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Early Warning Signs: When to Call the Doctor About Alzheimer's

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Addressing Alzheimer’s Disease Concerns with the Doctor

For a first appointment, you might start with your loved one’s primary care provider. Or you might go right to a specialist, like a psychiatrist or a neurologist. Over time, you may have a number of experts involved in your loved one’s care.

Unfortunately, there’s no definitive test for Alzheimer’s disease. So doctors use a number of different techniques to come up with a diagnosis. In addition to a typical physical exam and blood and urine tests, these could include:

  • Mental status tests. The doctor may ask a series of questions that assess a person’s mental function. They test a person’s short-term memory, ability to follow instructions, and problem-solving skills. Specific tests include the mini-mental state exam (MMSE) and the “mini-cog.”
  • Neurological exams. In checking for signs of Alzheimer’s, the doctor will also check your loved one’s neurological function, including speech, balance, coordination, and reflexes.
  • Imaging tests. CT scans, MRIs, and PET scans might be helpful in making a diagnosis. They may find physical signs of Alzheimer's in the brain and also rule out other causes for the symptoms -- like tumors or strokes.

Make sure to do your part. The doctor will need some basic information from you, so go in prepared with details about:

  • The Alzheimer’s symptoms you’ve noticed and when they began
  • Other health conditions your loved one has
  • The daily medications she uses, including supplements and alternative treatments
  • Your loved one’s diet and alcohol use
  • Any important changes in your loved one’s life -- like retirement, a recent move, or the death of a spouse

Because Alzheimer’s warning signs may be confused with normal changes that can come with old age, its diagnosis may not be clear-cut.

If you’re not satisfied with the doctor's assessment, get a second opinion. Alzheimer’s disease can go on a long time, and during those years you’ll need to work closely with a doctor. It’s key that you find a caring, sympathetic healthcare professional you trust.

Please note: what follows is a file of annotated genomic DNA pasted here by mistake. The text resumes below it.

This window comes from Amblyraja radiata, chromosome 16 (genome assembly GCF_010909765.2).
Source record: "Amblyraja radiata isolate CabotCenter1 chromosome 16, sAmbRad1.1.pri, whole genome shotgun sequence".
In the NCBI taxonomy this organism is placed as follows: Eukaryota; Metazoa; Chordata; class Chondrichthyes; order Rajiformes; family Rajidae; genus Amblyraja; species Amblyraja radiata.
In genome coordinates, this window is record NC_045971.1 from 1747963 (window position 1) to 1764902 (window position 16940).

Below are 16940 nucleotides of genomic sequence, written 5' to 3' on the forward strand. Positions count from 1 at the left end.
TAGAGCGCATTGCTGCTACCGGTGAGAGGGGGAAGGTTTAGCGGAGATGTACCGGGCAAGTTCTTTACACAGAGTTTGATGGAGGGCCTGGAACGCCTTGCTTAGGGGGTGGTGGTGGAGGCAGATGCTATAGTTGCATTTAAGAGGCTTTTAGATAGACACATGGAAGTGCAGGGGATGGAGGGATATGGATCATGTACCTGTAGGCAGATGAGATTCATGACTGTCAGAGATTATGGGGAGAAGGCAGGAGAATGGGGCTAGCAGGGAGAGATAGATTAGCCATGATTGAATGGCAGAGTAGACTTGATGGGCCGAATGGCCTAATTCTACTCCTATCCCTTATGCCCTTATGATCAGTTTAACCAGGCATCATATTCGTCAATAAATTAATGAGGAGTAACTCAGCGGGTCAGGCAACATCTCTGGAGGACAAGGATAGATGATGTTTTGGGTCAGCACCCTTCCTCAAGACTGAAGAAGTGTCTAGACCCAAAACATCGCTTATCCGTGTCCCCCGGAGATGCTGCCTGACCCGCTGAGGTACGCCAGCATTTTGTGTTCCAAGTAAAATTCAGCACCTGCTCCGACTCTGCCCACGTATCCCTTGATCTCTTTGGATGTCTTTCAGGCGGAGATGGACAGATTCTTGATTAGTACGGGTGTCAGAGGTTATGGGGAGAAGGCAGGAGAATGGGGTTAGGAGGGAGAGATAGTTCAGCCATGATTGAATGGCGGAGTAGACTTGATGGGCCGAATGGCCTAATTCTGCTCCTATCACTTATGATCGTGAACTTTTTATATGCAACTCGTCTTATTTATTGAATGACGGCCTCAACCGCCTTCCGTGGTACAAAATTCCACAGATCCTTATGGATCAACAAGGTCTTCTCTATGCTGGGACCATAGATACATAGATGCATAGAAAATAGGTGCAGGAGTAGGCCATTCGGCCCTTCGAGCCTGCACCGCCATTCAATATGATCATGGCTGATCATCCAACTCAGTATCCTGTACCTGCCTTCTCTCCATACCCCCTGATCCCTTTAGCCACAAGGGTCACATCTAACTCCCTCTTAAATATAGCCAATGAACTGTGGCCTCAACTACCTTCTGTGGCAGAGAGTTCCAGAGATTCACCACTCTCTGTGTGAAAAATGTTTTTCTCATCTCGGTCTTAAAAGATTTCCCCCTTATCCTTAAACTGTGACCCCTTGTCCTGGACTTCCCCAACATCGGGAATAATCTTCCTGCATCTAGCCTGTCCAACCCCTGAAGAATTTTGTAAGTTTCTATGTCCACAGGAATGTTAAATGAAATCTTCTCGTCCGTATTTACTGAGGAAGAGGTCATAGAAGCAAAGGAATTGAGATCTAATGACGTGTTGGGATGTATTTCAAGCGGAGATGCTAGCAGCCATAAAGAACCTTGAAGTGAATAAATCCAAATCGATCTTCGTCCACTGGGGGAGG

Don’t Ignore Alzheimer’s Warning Signs

Of course, you might not want to see a doctor yet. You might want to wait and see if things get worse. Many people put off consulting an expert for years - long after they’ve noticed obvious symptoms of Alzheimer’s disease. Why?

  • People worry that their loved ones will be offended or angry if they mention their memory problems.
  • Considering that Alzheimer’s disease has no cure, people might assume that there’s no point in rushing off to get the bad news.
  • Deep down, some people don’t want to admit to themselves that something might be wrong.

These are all very understandable, very human reasons to put off seeing an expert. But if you suspect your loved one might have Alzheimer’s, you need to see a doctor soon. Here’s why:

  • Your loved one may not have Alzheimer’s disease. Even if your love one has dementia, it might not be Alzheimer’s. Other conditions can cause dementia or similar symptoms. They include vitamin deficiencies, thyroid problems, depression, drug interactions, and alcohol abuse. Many of these conditions are treatable. Putting off a trip to the doctor could leave your loved one suffering pointlessly.
  • The sooner Alzheimer's disease is diagnosed, the sooner you can get treatment. Alzheimer’s disease isn’t curable, but it is treatable. Drugs may help slow down the progression of symptoms for a limited time. Your loved one may also be eligible for clinical trials in which new, cutting-edge Alzheimer’s treatments are available.
  • The sooner Alzheimer’s disease is diagnosed, the sooner you can plan for it. Accepting that a loved one has Alzheimer’s is terribly difficult. But the sooner you do, the better off you are. The earlier you catch it, the more time you’ll have to learn about the condition and prepare for what’s ahead.

For your loved one’s sake -- and for your own -- don’t ignore the possible warnings signs of Alzheimer’s disease. Don’t wait until there’s a crisis before you see a doctor. If you have any concerns about your loved one’s memory or behavior, schedule an evaluation now.

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WebMD Medical Reference

Reviewed by Melinda Ratini, DO, MS on March 07, 2014
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